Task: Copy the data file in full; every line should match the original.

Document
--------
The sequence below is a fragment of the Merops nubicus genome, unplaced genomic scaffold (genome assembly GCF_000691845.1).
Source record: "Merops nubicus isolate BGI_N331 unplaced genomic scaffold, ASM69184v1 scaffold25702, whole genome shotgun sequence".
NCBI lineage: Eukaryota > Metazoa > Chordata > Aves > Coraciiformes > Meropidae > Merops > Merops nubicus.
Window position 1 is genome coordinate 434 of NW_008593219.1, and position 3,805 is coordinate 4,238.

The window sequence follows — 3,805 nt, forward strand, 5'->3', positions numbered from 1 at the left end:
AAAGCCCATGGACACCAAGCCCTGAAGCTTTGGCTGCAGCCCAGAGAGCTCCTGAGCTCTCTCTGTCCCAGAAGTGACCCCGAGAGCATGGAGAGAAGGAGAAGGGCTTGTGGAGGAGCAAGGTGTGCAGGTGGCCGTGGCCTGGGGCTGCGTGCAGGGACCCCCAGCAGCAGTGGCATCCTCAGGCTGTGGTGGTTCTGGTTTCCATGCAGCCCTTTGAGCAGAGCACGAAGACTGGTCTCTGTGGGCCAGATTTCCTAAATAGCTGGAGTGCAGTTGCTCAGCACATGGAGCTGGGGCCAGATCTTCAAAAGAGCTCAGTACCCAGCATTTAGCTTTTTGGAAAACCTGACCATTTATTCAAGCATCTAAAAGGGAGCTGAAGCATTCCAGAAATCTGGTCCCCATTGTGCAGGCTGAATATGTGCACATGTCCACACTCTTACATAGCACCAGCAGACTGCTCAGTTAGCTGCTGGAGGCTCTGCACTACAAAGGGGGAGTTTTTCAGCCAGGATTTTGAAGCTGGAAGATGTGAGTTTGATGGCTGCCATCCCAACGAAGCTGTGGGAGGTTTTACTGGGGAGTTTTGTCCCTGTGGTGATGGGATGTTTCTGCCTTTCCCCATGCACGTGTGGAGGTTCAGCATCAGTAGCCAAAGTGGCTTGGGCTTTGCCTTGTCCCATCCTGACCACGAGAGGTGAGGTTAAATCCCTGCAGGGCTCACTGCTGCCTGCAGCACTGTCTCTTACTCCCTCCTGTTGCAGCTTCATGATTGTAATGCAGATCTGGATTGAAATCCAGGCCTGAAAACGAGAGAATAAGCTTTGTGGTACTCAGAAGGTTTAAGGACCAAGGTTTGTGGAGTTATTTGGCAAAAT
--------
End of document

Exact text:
The sequence below is a fragment of the Merops nubicus genome, unplaced genomic scaffold (genome assembly GCF_000691845.1).
Source record: "Merops nubicus isolate BGI_N331 unplaced genomic scaffold, ASM69184v1 scaffold25702, whole genome shotgun sequence".
NCBI lineage: Eukaryota > Metazoa > Chordata > Aves > Coraciiformes > Meropidae > Merops > Merops nubicus.
Window position 1 is genome coordinate 434 of NW_008593219.1, and position 3,805 is coordinate 4,238.

The window sequence follows — 3,805 nt, forward strand, 5'->3', positions numbered from 1 at the left end:
AAAGCCCATGGACACCAAGCCCTGAAGCTTTGGCTGCAGCCCAGAGAGCTCCTGAGCTCTCTCTGTCCCAGAAGTGACCCCGAGAGCATGGAGAGAAGGAGAAGGGCTTGTGGAGGAGCAAGGTGTGCAGGTGGCCGTGGCCTGGGGCTGCGTGCAGGGACCCCCAGCAGCAGTGGCATCCTCAGGCTGTGGTGGTTCTGGTTTCCATGCAGCCCTTTGAGCAGAGCACGAAGACTGGTCTCTGTGGGCCAGATTTCCTAAATAGCTGGAGTGCAGTTGCTCAGCACATGGAGCTGGGGCCAGATCTTCAAAAGAGCTCAGTACCCAGCATTTAGCTTTTTGGAAAACCTGACCATTTATTCAAGCATCTAAAAGGGAGCTGAAGCATTCCAGAAATCTGGTCCCCATTGTGCAGGCTGAATATGTGCACATGTCCACACTCTTACATAGCACCAGCAGACTGCTCAGTTAGCTGCTGGAGGCTCTGCACTACAAAGGGGGAGTTTTTCAGCCAGGATTTTGAAGCTGGAAGATGTGAGTTTGATGGCTGCCATCCCAACGAAGCTGTGGGAGGTTTTACTGGGGAGTTTTGTCCCTGTGGTGATGGGATGTTTCTGCCTTTCCCCATGCACGTGTGGAGGTTCAGCATCAGTAGCCAAAGTGGCTTGGGCTTTGCCTTGTCCCATCCTGACCACGAGAGGTGAGGTTAAATCCCTGCAGGGCTCACTGCTGCCTGCAGCACTGTCTCTTACTCCCTCCTGTTGCAGCTTCATGATTGTAATGCAGATCTGGATTGAAATCCAGGCCTGAAAACGAGAGAATAAGCTTTGTGGTACTCAGAAGGTTTAAGGACCAAGGTTTGTGGAGTTATTTGGCAAAAT